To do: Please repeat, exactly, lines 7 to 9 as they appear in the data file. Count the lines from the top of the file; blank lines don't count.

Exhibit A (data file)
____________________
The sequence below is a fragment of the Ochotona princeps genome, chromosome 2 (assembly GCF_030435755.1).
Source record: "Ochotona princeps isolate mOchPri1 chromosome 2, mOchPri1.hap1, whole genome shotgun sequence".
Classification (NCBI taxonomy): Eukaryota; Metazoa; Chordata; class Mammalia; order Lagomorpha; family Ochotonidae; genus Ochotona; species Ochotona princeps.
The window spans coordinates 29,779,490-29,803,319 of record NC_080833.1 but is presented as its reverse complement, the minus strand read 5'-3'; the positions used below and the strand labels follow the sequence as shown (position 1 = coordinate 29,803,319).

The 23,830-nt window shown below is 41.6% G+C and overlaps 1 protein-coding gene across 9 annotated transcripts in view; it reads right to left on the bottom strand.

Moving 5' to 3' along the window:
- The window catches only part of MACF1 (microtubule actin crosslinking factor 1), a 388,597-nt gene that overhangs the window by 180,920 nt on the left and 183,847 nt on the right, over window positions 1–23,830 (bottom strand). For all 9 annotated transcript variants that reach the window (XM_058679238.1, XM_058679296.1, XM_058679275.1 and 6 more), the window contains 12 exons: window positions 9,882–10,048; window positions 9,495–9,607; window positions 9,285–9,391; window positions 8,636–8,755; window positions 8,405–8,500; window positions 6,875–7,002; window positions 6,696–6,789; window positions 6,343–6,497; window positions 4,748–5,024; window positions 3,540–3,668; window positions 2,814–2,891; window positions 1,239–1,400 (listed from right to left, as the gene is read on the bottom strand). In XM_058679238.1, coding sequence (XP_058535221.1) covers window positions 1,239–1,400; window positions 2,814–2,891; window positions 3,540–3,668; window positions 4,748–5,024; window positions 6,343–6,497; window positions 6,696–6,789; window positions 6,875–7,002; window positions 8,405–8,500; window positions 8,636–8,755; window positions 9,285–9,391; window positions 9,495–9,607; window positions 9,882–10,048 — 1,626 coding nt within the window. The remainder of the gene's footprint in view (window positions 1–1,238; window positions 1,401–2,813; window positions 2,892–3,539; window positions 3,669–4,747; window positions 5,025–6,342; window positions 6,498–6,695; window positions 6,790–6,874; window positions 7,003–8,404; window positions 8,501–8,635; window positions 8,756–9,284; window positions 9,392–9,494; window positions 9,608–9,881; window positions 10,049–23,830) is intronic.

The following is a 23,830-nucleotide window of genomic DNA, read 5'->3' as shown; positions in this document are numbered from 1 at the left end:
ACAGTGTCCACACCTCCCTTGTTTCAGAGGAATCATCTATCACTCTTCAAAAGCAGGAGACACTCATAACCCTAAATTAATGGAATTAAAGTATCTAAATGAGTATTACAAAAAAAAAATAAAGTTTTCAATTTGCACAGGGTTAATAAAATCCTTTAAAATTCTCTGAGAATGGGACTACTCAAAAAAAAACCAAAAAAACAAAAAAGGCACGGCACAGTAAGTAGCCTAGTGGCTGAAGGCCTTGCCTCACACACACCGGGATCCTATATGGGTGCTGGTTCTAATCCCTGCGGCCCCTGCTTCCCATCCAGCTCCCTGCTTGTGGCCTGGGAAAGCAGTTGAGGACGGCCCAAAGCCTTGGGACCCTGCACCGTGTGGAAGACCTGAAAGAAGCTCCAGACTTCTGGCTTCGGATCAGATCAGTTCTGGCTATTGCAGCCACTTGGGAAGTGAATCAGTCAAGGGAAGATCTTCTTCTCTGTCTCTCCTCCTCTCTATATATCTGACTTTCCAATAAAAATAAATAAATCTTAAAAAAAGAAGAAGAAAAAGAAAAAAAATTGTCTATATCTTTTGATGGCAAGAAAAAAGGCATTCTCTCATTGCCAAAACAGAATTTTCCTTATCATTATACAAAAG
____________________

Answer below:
- The window catches only part of MACF1 (microtubule actin crosslinking factor 1), a 388,597-nt gene that overhangs the window by 180,920 nt on the left and 183,847 nt on the right, over window positions 1–23,830 (bottom strand). For all 9 annotated transcript variants that reach the window (XM_058679238.1, XM_058679296.1, XM_058679275.1 and 6 more), the window contains 12 exons: window positions 9,882–10,048; window positions 9,495–9,607; window positions 9,285–9,391; window positions 8,636–8,755; window positions 8,405–8,500; window positions 6,875–7,002; window positions 6,696–6,789; window positions 6,343–6,497; window positions 4,748–5,024; window positions 3,540–3,668; window positions 2,814–2,891; window positions 1,239–1,400 (listed from right to left, as the gene is read on the bottom strand). In XM_058679238.1, coding sequence (XP_058535221.1) covers window positions 1,239–1,400; window positions 2,814–2,891; window positions 3,540–3,668; window positions 4,748–5,024; window positions 6,343–6,497; window positions 6,696–6,789; window positions 6,875–7,002; window positions 8,405–8,500; window positions 8,636–8,755; window positions 9,285–9,391; window positions 9,495–9,607; window positions 9,882–10,048 — 1,626 coding nt within the window. The remainder of the gene's footprint in view (window positions 1–1,238; window positions 1,401–2,813; window positions 2,892–3,539; window positions 3,669–4,747; window positions 5,025–6,342; window positions 6,498–6,695; window positions 6,790–6,874; window positions 7,003–8,404; window positions 8,501–8,635; window positions 8,756–9,284; window positions 9,392–9,494; window positions 9,608–9,881; window positions 10,049–23,830) is intronic.

The following is a 23,830-nucleotide window of genomic DNA, read 5'->3' as shown; positions in this document are numbered from 1 at the left end:
ACAGTGTCCACACCTCCCTTGTTTCAGAGGAATCATCTATCACTCTTCAAAAGCAGGAGACACTCATAACCCTAAATTAATGGAATTAAAGTATCTAAATGAGTATTACAAAAAAAAAATAAAGTTTTCAATTTGCACAGGGTTAATAAAATCCTTTAAAATTCTCTGAGAATGGGACTACTCAAAAAAAAACCAAAAAAACAAAAAAGGCACGGCACAGTAAGTAGCCTAGTGGCTGAAGGCCTTGCCTCACACACACCGGGATCCTATATGGGTGCTGGTTCTAATCCCTGCGGCCCCTGCTTCCCATCCAGCTCCCTGCTTGTGGCCTGGGAAAGCAGTTGAGGACGGCCCAAAGCCTTGGGACCCTGCACCGTGTGGAAGACCTGAAAGAAGCTCCAGACTTCTGGCTTCGGATCAGATCAGTTCTGGCTATTGCAGCCACTTGGGAAGTGAATCAGTCAAGGGAAGATCTTCTTCTCTGTCTCTCCTCCTCTCTATATATCTGACTTTCCAATAAAAATAAATAAATCTTAAAAAAAGAAGAAGAAAAAGAAAAAAAATTGTCTATATCTTTTGATGGCAAGAAAAAAGGCATTCTCTCATTGCCAAAACAGAATTTTCCTTATCATTATACAAAAG